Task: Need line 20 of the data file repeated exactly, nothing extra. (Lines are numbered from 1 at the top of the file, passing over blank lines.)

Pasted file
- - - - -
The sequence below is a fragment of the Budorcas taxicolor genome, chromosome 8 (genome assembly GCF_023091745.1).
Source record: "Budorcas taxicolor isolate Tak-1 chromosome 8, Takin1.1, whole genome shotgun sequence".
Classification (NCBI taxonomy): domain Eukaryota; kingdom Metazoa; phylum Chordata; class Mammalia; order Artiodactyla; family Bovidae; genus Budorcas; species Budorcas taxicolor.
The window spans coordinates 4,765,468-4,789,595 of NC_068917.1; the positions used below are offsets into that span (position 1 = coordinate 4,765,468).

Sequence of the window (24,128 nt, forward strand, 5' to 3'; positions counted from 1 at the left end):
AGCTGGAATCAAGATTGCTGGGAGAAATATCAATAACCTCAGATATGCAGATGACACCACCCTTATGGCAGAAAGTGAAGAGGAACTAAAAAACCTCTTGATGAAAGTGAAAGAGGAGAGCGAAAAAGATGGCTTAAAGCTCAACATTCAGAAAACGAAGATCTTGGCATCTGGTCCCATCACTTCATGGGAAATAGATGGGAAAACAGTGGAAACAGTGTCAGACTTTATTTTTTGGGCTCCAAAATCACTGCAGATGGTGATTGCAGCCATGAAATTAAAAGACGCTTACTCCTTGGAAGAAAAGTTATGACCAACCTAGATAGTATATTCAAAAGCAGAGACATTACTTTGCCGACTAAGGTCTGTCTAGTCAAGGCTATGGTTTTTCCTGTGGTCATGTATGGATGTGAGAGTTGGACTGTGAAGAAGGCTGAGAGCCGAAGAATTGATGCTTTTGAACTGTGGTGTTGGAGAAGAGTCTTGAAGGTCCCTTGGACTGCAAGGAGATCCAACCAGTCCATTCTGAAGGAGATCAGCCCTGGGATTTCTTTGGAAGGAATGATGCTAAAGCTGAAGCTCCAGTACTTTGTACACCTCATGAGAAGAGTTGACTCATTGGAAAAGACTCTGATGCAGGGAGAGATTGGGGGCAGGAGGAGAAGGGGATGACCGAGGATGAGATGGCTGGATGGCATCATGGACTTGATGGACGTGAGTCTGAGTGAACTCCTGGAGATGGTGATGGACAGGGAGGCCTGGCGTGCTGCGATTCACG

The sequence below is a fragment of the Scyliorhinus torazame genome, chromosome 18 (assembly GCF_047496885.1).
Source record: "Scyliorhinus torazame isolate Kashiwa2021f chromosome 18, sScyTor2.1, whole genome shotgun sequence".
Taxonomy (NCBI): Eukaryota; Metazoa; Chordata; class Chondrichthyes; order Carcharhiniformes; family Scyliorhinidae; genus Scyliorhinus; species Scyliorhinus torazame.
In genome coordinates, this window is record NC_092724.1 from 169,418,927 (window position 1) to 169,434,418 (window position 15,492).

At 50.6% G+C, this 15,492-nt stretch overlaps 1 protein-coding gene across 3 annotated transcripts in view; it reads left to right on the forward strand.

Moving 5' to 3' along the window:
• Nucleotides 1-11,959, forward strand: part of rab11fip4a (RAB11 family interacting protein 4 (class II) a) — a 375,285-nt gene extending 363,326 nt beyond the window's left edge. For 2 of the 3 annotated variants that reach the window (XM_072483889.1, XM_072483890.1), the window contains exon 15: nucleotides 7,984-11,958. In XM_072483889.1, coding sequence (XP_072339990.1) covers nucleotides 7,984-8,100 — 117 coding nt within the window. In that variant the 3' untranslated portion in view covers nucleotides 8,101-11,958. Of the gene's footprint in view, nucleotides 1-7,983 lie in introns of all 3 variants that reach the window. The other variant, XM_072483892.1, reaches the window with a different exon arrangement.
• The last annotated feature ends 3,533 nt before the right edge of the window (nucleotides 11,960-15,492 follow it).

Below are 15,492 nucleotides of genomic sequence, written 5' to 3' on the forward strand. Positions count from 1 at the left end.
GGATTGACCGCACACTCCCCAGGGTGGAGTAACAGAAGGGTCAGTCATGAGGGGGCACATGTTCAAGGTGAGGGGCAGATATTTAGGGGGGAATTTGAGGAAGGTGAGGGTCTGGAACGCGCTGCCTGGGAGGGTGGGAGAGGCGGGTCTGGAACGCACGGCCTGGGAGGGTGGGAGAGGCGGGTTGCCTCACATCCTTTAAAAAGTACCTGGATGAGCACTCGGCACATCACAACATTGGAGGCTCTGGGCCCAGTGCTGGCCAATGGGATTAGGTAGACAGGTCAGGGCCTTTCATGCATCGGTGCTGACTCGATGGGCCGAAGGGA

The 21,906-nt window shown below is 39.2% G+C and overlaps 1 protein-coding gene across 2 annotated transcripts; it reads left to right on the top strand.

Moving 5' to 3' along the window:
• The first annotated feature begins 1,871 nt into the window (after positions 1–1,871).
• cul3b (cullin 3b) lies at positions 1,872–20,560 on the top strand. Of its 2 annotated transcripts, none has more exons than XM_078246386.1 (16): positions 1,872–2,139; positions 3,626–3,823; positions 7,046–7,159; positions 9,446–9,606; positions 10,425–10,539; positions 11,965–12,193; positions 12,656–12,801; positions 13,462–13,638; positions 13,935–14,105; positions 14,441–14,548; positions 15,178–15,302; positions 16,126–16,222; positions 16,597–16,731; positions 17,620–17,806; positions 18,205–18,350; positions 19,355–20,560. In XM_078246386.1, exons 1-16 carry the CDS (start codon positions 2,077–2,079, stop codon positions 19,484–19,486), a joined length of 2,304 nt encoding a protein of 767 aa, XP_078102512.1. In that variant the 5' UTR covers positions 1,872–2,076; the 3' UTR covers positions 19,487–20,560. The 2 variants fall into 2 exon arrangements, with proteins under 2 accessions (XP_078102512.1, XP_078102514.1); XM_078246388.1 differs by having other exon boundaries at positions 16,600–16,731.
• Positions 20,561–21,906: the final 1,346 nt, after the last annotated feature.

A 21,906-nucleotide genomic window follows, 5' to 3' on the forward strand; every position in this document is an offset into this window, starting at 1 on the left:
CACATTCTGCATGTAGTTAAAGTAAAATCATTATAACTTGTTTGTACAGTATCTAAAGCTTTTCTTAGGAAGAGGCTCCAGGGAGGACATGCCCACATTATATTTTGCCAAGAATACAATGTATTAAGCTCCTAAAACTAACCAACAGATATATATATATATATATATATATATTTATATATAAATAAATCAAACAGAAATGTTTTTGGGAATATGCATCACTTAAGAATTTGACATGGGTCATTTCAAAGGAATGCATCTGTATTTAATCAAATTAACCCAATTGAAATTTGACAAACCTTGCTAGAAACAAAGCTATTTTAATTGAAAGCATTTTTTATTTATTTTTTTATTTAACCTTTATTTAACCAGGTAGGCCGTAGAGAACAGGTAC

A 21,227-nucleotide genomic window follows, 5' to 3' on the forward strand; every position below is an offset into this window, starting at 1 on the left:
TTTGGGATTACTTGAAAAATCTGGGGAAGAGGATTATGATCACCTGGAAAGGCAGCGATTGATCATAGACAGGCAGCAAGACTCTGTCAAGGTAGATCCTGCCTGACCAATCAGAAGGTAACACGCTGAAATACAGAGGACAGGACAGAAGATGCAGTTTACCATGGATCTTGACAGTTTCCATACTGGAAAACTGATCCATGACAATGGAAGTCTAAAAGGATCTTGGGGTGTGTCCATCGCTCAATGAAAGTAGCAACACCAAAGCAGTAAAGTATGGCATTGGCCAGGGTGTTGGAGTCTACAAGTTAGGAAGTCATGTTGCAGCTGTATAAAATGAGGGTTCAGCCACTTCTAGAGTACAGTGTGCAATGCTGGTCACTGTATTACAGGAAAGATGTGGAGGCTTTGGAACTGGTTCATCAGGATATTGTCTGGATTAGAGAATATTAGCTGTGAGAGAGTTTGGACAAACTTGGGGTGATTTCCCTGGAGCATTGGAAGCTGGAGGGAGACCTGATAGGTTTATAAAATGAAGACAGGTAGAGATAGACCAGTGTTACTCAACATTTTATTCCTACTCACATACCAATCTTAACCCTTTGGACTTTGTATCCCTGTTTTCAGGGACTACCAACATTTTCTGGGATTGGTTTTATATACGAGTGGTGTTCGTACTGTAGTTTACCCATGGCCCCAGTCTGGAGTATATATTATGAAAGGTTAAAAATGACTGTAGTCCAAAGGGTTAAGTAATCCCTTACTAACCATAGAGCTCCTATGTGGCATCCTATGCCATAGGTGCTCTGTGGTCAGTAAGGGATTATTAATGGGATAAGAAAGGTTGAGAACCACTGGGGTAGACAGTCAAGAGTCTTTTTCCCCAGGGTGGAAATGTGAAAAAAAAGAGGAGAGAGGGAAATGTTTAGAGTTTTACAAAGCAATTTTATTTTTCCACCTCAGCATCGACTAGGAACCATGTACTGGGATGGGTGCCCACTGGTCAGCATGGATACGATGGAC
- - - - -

• cul3b (cullin 3b) lies at positions 1,872–20,560 on the top strand. Of its 2 annotated transcripts, none has more exons than XM_078246386.1 (16): positions 1,872–2,139; positions 3,626–3,823; positions 7,046–7,159; positions 9,446–9,606; positions 10,425–10,539; positions 11,965–12,193; positions 12,656–12,801; positions 13,462–13,638; positions 13,935–14,105; positions 14,441–14,548; positions 15,178–15,302; positions 16,126–16,222; positions 16,597–16,731; positions 17,620–17,806; positions 18,205–18,350; positions 19,355–20,560. In XM_078246386.1, exons 1-16 carry the CDS (start codon positions 2,077–2,079, stop codon positions 19,484–19,486), a joined length of 2,304 nt encoding a protein of 767 aa, XP_078102512.1. In that variant the 5' UTR covers positions 1,872–2,076; the 3' UTR covers positions 19,487–20,560. The 2 variants fall into 2 exon arrangements, with proteins under 2 accessions (XP_078102512.1, XP_078102514.1); XM_078246388.1 differs by having other exon boundaries at positions 16,600–16,731.